Tech

5G explained in less than 5 minutes

Here's a non-technical guide to how 5G will (and won't) affect you.

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5G is buzzy. If it's not falsely being blamed for causing COVID-19, its being touted by telecoms as the next great leap in performance for mobile devices everywhere.

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As is this case with most things, the truth probably lies somewhere in the middle and in the spirit of helping you find that happy medium, here's non-technical your guide to understanding the impact of 5G.

5th Generation

For starters, 5G stands for 5th generation, which as you may have noticed is one step above 4G (and 4G LTE) which the vast majority of mobile devices use for connecting to the internet and receiving texts and calls. It's being billed by service providers like Verizon and AT&T as the future of mobile devices everywhere.

What is being promised?

- Multi-gigabit per second speeds (at peak)

- Extremely low latency

- Greater network capacity (servicing more people simultaneously)

- Greater connectivity (easier and broader access to high speed data)

What's different?

5G uses a couple of technologies that are designed to deliver more data to users, faster. One, called Orthogonal frequency-division multiplexing (OFDM) decreases the level of interference when transmitting a signal, making the transfer of data more efficient. 5G will utilize technology like mmWave which delivers greater amounts of data in every band that's transmitted to a device.

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Types of 5G

Not all 5G is created equal. Because of some complications with the signals used to transmit ultra-fast 5G (which we'll discuss in a second), there are tiers of 5G service. The slowest tier is a low-band frequency which offers range but much slower speeds, then there's mid-band which is a mix of speed and range, and lastly there's ultra wideband or mmWave which has a short distance but lots of speed.

How fast are we talking?

Companies like Qualcomm, which is helping to build out 5G networks in the US, say that at its peak, mmWave 5g can put out 20 Gbps. To put in perspective, 4G LTE networks can handle anywhere between 5 to 12 Mbps, making the top 5G speeds about 500 percent faster. Just how fast your 5G is depends on which tier you're able to utilize and which carrier you're using. More likely than not, the level of 5G you'll get on average will be significantly slower than the wideband variety.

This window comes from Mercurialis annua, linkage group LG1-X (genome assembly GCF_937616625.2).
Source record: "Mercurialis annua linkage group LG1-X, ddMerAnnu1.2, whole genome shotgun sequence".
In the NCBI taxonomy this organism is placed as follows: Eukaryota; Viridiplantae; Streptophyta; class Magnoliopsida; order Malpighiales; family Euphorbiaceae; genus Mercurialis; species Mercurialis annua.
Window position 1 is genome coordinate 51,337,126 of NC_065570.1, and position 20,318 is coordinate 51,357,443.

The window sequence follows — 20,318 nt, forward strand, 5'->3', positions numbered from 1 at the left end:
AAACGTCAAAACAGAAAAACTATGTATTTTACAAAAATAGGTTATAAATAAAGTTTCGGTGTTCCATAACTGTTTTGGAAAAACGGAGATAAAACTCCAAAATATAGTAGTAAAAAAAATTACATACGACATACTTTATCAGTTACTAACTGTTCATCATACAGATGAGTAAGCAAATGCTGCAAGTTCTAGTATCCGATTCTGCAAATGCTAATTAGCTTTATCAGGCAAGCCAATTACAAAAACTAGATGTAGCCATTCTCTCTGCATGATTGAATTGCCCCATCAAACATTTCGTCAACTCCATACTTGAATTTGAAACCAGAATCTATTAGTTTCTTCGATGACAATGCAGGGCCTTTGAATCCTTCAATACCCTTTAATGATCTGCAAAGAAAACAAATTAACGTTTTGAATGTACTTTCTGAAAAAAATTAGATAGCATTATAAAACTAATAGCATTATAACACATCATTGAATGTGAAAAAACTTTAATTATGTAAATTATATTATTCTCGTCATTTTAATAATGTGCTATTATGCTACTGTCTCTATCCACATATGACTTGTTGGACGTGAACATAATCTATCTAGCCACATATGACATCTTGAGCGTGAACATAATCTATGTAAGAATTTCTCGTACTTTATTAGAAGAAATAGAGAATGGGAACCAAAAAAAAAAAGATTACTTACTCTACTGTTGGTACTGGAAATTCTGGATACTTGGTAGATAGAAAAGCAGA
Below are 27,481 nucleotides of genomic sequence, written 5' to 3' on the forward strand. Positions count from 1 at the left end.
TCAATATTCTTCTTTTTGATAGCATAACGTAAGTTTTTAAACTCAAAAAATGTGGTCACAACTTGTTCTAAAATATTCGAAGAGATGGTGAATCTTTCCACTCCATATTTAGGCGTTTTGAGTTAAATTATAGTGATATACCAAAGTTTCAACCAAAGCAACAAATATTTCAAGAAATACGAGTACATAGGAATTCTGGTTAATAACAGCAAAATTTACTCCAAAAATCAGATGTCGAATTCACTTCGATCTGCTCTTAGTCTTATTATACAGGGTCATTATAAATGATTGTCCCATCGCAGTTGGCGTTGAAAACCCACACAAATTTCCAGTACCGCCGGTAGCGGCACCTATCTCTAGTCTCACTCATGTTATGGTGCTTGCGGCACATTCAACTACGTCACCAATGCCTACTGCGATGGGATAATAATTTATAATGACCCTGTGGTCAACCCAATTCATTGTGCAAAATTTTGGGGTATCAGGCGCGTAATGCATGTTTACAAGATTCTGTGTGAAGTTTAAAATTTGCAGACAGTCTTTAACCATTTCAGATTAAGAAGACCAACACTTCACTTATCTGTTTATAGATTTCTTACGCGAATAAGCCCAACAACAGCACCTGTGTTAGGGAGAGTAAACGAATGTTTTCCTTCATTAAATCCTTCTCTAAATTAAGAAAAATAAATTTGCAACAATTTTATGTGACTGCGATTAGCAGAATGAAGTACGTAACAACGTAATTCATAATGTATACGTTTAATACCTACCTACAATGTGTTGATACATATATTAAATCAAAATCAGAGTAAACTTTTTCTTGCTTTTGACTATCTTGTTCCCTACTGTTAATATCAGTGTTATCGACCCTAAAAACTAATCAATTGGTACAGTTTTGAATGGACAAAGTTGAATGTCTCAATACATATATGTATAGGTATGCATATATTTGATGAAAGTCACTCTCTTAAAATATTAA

Where is 5G available?

Verizon now offers 5G in about 1,800 cities across the US, though only several dozen are equipped with ultrafast service. Likewise AT&T and T-Mobile cover 200 million and 250 million people respectively with lower speed 5G while each has about several dozen cities in its highte tier coverage area.

The reality

While the promises are enticing both from a consumer perspective and a commercial/infrastructural one, the reality of 5G isn't the simple. For one, in order to receive the truly next-gen speeds, conditions have to be pretty ideal.

Short range

While 5G is technically much, much faster than 4G service, that speed comes with a tradeoff. While 4G wavelengths can travel for about 10 miles, 5G wavelengths have a range of about 1,000 feet. That means in order to utilize the mmWave that makes 5G so fast, you'll need to be pretty damn close to the source of the signal.

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Additionally, 5G signals have a hard time penetrating objects around them, meaning they can be blocked by a building, a wall, or even a tree. In order to have truly comprehensive 5G coverage, there would need to be 5G cell towers and antennas on every corner.

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More hurdles

As you might imagine, the level of infrastructure needed to adequately deliver 5G on a reliable basis will be expensive, but laborious. In order to build out nodes and towers, companies will have to navigate state and local governments, including some communities who may be worried about the health risks or aesthetic impact on the neighborhoods.

$1 Trillion

Some analysts estimate the costs of building a 5G network will reach upwards of $1 Trillion

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The bottom line

5G promises a lot. In an ideal situation, the technology offers truly next-generation speeds and capabilities with applications that extend to consumers and businesses everywhere. In reality, however, 5G coverage varies widely and ultra-fast networks aren't currently available to most people. Even in cities where mmWave is available, coverage is spotty and easily interrupted.

In the meantime...

It's best to approach 5G with a healthy skepticism and maybe lower your expectations when it comes to the purported "blazing fast speeds" that are being proffered by service providers.

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